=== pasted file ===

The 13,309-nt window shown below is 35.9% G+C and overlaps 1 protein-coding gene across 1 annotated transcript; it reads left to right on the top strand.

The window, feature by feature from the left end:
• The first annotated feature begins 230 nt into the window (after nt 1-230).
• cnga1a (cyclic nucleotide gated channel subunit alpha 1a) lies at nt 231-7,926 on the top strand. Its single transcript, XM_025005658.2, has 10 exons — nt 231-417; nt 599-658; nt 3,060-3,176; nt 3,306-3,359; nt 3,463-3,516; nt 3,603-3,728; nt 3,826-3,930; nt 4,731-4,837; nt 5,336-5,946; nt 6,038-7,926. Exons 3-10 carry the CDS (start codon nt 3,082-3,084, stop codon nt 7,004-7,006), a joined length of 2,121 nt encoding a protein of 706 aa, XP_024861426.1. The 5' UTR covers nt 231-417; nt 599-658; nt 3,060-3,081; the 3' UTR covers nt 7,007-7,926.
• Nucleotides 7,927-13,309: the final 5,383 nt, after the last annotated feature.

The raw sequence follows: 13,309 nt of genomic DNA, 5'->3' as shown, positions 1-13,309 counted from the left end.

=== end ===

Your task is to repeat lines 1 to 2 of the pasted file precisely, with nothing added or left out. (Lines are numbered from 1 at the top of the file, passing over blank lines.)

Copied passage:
The 13,309-nt window shown below is 35.9% G+C and overlaps 1 protein-coding gene across 1 annotated transcript; it reads left to right on the top strand.

The window, feature by feature from the left end: